People born in the Year of the Rooster according to the Chinese zodiac, have many excellent characteristics, such as being honest, bright, communicative and ambitious. Most of them, it says, are born pretty or handsome and have a preference for dressing up. In daily life, it is believed they seldom rely on others, they might be enthusiastic about something quickly, but soon become impassive.

In either case, it strikes me that we need the proverbial Rooster to crow much louder, or for hearing aids to be distributed to all those baby-boomers in the US Congress. There is help around the corner as 2018 is the year of the Earth Dog and its characteristic word is "action!"

As we enter an era of G-zero – no nation or one group of nations ruling the world – it is Mr Trump’s "America First" protectionist philosophy that topped the voting poll in a GIQ Industry Survey earlier this year, as the global risk with the greatest potential impact on the Middle East (ME). And unsurprisingly so. An oft-unpredictable Trump, known for his antagonistic rhetoric, is deepening his engagement with the Arab world at a sensitive time. Testy sentiment following the Arab Spring lingers and some of the neighbours of the region’s energy producers – home to a third of the world’s oil exports – are beset by civil war and poverty.

Mr Trump faces stiff competition for Middle East energy alliances, even if the US own growing energy independence has sharpened his bargaining power. The jostle by the world’s emerging behemoths for this region’s assets continues, with China’s "One Belt, One Road" initiative and India’s "Think West" policy. Countries that PwC expects to be the world’s biggest economies by 2050, respectively, are rapidly widening their footprint on the Arabian Peninsula. Riyadh and Beijing signed US$70 billion in deals in August alone, while trade between India and the Gulf soared to $137.7bn in 2014-2015 from $5.5bn in 2001.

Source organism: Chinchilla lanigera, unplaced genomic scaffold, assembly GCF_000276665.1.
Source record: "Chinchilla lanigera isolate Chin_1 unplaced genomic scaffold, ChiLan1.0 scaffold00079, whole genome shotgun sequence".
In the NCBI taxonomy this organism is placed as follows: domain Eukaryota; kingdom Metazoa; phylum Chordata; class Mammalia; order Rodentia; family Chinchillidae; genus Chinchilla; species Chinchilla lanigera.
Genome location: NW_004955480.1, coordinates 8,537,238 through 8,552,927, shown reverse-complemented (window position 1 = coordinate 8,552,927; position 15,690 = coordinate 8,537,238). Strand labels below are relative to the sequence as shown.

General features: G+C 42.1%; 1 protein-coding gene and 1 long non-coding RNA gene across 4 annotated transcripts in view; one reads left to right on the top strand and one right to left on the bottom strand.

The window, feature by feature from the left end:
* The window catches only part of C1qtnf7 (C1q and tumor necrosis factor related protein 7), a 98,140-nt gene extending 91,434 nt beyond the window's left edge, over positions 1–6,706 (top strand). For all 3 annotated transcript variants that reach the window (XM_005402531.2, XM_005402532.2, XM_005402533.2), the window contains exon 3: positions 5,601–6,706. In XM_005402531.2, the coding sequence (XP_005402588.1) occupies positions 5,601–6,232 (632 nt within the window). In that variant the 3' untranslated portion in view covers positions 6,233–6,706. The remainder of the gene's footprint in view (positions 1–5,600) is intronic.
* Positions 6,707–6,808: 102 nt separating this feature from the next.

Russian firms are also deepening their political influence with a shopping spree; more than $10bn worth of projects are underway in Saudi Arabia and Moscow recently tied up deals worth $30bn with an increasingly-ambitious Iran. And this is just the tip of an ever-growing geopolitical iceberg - so ME energy companies must be savvier than ever. American actor Will Rogers said it well in the early 1900s: “Even if you’re on the right track, you’ll get run over if you just sit there.” Eyes must be open.

The year of 2016 saw extraordinary change for some countries’ energy security, which has created a dynamic landscape in 2017. The US, for example, became a net exporter of gas for the first time in 60 years and LNG cargoes set sail for Dubai and Kuwait. It has been nearly 120 years since the US regularly used the maritime route to transport oil to the Middle East.

Sean Evers is the founder and managing partner of Gulf Intelligence, a strategic communications and research firm covering the Middle East energy sector